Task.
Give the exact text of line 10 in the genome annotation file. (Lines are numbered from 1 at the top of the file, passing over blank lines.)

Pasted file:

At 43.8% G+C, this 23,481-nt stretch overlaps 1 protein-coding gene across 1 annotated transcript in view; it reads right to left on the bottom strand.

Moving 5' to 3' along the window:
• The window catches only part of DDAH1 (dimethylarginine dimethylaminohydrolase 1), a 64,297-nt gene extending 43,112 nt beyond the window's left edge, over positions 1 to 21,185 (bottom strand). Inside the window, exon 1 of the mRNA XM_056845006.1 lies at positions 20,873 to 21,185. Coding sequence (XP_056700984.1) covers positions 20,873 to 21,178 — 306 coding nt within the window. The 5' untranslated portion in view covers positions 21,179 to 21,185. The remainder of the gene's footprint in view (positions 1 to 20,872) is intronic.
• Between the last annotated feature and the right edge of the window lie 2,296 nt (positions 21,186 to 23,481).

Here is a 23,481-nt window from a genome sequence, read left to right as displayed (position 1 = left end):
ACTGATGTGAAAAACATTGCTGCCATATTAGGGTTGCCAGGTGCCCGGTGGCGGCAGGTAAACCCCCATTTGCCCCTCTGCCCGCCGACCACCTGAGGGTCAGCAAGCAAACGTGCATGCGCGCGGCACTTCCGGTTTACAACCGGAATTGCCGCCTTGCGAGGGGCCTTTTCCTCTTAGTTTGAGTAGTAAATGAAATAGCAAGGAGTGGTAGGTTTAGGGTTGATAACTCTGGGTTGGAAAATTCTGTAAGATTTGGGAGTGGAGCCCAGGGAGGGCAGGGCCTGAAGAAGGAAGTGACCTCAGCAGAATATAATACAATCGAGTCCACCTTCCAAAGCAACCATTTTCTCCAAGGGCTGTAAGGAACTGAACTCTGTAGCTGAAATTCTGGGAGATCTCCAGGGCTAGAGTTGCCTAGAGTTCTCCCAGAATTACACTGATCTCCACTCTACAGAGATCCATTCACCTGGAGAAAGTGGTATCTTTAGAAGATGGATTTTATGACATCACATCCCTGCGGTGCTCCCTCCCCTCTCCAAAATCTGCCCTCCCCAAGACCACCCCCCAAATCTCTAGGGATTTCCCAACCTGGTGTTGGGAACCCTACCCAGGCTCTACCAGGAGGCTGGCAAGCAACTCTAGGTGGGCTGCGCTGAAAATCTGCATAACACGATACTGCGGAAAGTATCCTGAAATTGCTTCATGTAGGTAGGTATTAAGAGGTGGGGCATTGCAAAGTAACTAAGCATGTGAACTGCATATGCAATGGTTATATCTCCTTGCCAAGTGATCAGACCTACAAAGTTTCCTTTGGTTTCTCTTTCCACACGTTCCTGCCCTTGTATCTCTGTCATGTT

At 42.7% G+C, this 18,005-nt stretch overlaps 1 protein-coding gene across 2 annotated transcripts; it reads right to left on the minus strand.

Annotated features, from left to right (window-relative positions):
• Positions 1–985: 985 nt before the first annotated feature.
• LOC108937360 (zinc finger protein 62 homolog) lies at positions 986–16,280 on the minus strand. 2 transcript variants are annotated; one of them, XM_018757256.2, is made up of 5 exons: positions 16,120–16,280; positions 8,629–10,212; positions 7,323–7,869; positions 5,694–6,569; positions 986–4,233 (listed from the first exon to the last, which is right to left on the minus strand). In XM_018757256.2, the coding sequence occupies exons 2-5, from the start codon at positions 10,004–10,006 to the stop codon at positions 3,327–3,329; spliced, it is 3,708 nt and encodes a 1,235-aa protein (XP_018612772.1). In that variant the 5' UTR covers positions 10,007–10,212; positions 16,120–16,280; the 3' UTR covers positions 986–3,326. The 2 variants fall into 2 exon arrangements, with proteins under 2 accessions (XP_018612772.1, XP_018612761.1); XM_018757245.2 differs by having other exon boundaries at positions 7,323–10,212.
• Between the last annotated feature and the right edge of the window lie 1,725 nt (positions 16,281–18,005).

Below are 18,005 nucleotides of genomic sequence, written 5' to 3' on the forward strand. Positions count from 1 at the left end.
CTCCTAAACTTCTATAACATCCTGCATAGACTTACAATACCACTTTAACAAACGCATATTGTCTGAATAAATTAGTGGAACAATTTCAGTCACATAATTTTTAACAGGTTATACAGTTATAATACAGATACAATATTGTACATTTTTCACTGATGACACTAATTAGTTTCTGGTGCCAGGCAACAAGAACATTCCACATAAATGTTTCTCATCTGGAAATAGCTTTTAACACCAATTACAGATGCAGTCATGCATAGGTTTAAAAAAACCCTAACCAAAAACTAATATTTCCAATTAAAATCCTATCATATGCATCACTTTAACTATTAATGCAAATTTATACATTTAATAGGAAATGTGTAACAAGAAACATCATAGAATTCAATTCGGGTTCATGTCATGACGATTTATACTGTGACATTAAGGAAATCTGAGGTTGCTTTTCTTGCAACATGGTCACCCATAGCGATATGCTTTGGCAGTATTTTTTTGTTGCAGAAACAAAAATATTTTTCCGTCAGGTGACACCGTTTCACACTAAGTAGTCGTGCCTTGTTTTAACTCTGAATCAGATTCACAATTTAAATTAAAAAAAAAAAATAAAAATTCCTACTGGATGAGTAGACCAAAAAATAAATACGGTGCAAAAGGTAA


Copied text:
• LOC108937360 (zinc finger protein 62 homolog) lies at positions 986–16,280 on the minus strand. 2 transcript variants are annotated; one of them, XM_018757256.2, is made up of 5 exons: positions 16,120–16,280; positions 8,629–10,212; positions 7,323–7,869; positions 5,694–6,569; positions 986–4,233 (listed from the first exon to the last, which is right to left on the minus strand). In XM_018757256.2, the coding sequence occupies exons 2-5, from the start codon at positions 10,004–10,006 to the stop codon at positions 3,327–3,329; spliced, it is 3,708 nt and encodes a 1,235-aa protein (XP_018612772.1). In that variant the 5' UTR covers positions 10,007–10,212; positions 16,120–16,280; the 3' UTR covers positions 986–3,326. The 2 variants fall into 2 exon arrangements, with proteins under 2 accessions (XP_018612772.1, XP_018612761.1); XM_018757245.2 differs by having other exon boundaries at positions 7,323–10,212.